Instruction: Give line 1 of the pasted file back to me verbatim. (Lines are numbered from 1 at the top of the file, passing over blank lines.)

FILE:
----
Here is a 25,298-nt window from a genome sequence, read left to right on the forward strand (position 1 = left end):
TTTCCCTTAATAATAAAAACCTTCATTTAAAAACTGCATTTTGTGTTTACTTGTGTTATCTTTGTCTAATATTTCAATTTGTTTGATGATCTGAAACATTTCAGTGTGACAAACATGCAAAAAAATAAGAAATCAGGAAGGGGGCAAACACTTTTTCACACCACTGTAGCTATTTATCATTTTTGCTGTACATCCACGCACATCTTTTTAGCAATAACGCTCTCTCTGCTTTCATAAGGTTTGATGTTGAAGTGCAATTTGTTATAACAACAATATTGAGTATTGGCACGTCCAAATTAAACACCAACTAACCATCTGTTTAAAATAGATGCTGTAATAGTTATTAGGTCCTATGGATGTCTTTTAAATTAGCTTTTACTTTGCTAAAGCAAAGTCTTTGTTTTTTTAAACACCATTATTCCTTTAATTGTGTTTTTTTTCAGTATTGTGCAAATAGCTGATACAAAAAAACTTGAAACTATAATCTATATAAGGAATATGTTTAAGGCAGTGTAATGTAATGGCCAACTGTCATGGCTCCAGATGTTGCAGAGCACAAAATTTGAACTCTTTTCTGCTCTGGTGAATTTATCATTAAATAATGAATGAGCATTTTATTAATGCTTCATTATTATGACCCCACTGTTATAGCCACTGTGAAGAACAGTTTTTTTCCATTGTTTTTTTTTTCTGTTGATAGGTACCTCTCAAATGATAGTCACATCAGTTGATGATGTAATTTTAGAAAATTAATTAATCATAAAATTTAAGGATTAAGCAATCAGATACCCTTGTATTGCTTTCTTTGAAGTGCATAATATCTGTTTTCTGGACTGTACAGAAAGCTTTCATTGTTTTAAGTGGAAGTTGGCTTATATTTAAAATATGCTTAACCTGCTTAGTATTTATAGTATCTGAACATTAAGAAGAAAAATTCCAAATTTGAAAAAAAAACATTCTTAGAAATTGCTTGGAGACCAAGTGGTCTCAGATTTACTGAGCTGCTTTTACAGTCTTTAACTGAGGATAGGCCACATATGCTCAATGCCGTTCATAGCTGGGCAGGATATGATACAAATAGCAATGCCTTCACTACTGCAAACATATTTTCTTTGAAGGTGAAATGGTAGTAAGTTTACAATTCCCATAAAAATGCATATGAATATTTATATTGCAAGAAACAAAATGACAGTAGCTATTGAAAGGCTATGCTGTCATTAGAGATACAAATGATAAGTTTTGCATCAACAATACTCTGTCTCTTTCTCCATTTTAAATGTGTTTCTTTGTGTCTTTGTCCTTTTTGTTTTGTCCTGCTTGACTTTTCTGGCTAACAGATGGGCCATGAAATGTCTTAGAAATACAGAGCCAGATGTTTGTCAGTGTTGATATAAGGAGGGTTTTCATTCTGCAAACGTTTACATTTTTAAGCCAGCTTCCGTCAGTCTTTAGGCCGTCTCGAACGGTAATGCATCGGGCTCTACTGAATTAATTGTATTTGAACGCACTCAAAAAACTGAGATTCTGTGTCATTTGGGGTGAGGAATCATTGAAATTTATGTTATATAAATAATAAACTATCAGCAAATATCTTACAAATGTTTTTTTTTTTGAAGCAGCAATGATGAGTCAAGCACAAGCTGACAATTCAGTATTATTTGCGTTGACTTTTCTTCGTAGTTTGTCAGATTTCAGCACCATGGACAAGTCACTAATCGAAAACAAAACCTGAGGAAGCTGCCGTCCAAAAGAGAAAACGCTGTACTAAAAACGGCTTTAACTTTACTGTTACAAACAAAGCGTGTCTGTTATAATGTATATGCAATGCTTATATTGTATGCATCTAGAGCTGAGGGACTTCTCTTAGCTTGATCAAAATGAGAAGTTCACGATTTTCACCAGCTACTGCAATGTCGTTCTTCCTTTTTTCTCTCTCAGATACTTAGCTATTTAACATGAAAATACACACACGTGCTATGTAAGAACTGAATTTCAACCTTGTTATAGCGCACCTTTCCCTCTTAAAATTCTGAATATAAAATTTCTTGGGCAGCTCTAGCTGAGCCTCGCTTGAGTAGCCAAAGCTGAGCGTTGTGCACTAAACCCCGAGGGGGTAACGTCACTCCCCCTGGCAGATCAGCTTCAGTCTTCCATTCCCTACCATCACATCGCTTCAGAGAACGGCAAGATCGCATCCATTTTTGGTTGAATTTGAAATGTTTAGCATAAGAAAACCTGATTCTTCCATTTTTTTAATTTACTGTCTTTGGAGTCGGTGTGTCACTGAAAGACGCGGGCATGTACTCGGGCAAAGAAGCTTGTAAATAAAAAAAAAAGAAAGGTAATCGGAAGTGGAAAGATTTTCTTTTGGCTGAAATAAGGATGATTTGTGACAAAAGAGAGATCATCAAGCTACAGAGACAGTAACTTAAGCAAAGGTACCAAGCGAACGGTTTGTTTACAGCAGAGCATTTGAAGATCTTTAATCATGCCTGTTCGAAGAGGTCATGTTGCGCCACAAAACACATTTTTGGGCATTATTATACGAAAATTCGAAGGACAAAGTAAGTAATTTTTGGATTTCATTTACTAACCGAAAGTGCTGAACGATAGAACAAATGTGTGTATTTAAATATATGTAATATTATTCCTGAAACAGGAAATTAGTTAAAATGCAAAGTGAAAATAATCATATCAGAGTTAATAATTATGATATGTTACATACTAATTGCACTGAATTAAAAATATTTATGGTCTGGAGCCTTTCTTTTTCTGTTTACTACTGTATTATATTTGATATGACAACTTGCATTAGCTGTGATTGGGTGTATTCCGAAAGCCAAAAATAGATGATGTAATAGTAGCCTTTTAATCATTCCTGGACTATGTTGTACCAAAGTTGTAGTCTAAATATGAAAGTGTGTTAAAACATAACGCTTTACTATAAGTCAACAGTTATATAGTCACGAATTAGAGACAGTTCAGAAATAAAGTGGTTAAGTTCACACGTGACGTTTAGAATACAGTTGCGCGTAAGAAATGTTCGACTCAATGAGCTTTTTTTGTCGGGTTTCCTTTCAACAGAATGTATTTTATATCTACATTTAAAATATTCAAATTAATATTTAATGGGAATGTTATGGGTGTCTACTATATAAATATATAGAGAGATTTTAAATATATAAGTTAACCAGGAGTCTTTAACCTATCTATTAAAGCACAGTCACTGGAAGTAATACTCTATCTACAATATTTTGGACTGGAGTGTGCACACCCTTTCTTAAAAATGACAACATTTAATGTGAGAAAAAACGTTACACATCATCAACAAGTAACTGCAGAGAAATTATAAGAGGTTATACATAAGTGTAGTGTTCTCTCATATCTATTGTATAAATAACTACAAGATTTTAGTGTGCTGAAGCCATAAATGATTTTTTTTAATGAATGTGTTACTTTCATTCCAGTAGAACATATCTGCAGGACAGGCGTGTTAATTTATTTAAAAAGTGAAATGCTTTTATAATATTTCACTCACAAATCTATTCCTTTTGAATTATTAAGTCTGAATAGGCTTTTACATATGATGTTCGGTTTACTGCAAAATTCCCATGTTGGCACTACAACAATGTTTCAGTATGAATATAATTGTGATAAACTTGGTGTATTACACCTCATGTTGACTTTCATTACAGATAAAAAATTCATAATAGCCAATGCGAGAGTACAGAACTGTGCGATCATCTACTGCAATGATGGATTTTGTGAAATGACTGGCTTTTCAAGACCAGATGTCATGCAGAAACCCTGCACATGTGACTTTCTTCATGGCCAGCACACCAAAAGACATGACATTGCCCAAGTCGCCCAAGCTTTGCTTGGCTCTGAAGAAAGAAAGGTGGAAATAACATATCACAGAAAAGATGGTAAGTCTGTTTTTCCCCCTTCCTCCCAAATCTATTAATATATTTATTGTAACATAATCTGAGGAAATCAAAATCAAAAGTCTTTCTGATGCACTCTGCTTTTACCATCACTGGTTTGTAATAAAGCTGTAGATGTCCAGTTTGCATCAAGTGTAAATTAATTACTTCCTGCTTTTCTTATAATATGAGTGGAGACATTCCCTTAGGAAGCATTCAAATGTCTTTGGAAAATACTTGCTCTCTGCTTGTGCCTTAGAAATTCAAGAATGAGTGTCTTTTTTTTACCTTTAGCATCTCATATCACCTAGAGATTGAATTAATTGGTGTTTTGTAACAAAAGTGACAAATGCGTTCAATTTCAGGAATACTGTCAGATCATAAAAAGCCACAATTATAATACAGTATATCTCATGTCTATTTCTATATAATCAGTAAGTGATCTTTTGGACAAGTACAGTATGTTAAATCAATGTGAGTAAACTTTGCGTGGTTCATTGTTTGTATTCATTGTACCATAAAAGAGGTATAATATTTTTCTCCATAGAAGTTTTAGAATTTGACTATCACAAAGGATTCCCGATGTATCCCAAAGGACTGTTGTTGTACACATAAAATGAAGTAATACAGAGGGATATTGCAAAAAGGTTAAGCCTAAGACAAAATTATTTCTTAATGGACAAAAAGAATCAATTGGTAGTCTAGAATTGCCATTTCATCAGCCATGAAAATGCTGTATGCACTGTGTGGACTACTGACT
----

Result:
Here is a 25,298-nt window from a genome sequence, read left to right on the forward strand (position 1 = left end):